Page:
The New York (NY) Marathon had 55,000 runners this year, all completing the Marathon, and is considered the biggest running event on the planet.

This year, the male race was won by the Kenian Stanley Biwott in 2:10:34 and the first female across the line was Mary Keitany in 2:24:25. First Luxemburger was the seasoned Vincent Nothum, placed 66th in a time of 2:38:07.

NY is considered slightly more difficult than London, due to the elevation differences of the bridges and within Manhattan itself. However, NY does not compare to the Luxembourg ING Marathon when it comes to difficulty...

Between leaving Manhattan to get to the start point on Staten Island and crossing the start line took 4 hours and 20 minutes. With all the runners cooped up in Fort Wadworths, it is evident how big the NY marathon is and what a hellish organisation is conducted to allow the runners to use the streets of NY as their playground for the day.
The first wave left at 09:50 with the professional male runners, the local athletes, the sub elites and the hopeful runners aiming for a 3 hour mark. A first elevation comes at the start and is the Verrazano-Narrows Bridge, taking the runners in to Brooklyn. Temperature on race day was a fair 15C, with clear views; crossing over the bridge one could see the skyline of Manhattan and the daunting 42 kms that lay ahead.

Anybody accustomed to road racing knows what it is like to be cheered on; but New York is in a league of its own. The American enthusiasm just shines through and, except for the first 5km, there is not one part of the course where runners are not encouraged. The onlookers are armed with bells, instruments and ‘power-up’ panels and high fives are a-plenty throughout the day. A quiet moment comes when the runners go over the Queensborough Bridge at the 25km point, using the lower level. On the upper level, one can hear the vehicles thumping by overhead. Spectators are not allowed on the bridge so, on the way down off the bridge, one can hear the roar of the crowd in Manhattan. From here on, the encouragement does not stop. The athletes run up the whole of 1st Avenue, a long straight of 5 kms, knowing full well that they will be coming down in the opposite direction only a few blocks across, in line with Central Park.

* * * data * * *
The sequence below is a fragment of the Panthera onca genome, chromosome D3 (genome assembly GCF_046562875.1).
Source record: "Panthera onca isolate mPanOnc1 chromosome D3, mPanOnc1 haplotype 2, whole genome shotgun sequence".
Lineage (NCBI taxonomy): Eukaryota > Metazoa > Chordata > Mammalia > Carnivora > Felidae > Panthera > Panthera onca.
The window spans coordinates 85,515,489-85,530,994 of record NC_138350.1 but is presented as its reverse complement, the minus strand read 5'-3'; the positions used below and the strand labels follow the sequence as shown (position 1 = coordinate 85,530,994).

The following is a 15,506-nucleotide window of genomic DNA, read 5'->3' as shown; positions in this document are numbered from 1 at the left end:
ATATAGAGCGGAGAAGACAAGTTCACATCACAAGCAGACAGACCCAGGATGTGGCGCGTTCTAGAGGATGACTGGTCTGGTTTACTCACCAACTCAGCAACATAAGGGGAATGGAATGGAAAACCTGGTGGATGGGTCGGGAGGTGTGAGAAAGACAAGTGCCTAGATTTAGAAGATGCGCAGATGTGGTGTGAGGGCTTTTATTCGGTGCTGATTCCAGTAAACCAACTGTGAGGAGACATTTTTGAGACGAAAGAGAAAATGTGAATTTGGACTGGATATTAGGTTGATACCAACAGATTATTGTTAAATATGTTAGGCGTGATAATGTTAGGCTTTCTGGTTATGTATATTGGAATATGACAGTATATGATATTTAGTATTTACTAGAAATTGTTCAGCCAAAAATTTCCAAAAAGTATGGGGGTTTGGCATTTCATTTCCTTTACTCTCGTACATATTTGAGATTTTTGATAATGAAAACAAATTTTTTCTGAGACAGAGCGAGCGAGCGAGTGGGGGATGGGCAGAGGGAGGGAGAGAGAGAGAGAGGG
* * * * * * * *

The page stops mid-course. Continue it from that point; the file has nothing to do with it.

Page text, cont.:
The final hill is up 5th Avenue. But again, this is New York, nothing like the geographical hilly landscape of Luxembourg. The course passes the Guggenheim and enters Central Park for the last 3 kms. The race is now nearly over, and this can be seen in most runners' faces. A lot of mental effort is needed to keep going and the onlookers get very personal and encourage anybody who looks like stopping.

The finish line is a special moment for any marathoner. 42.2 kms lie behind, emotions are high, and sometimes low and the runners will grind to a halt and become very slow in the administration area behind. There’s an option for a post-race poncho or a bag collection service. Through the poncho queue and beyond, these slow-moving and aching sports enthusiasts are wobbling about like extras in a Harry Potter movie, adorned with their poncho and hood. All the staff are congratulating the runners with ‘Good Job’ and ‘Way-da-go!’ and this just proves that NY is great and cool and hosts this awesome event year in year out. Even on the pavement afterwards, most people congratulate the runners.

Needless to say, the author did not run anything close to a PB this time round (a happy and enjoyable 3:43:03), but is planning a strong start at the ING Luxembourg Marathon in 2016.

Photo (above) by Maite Van Der Vekene; (below) by Frazer Alexander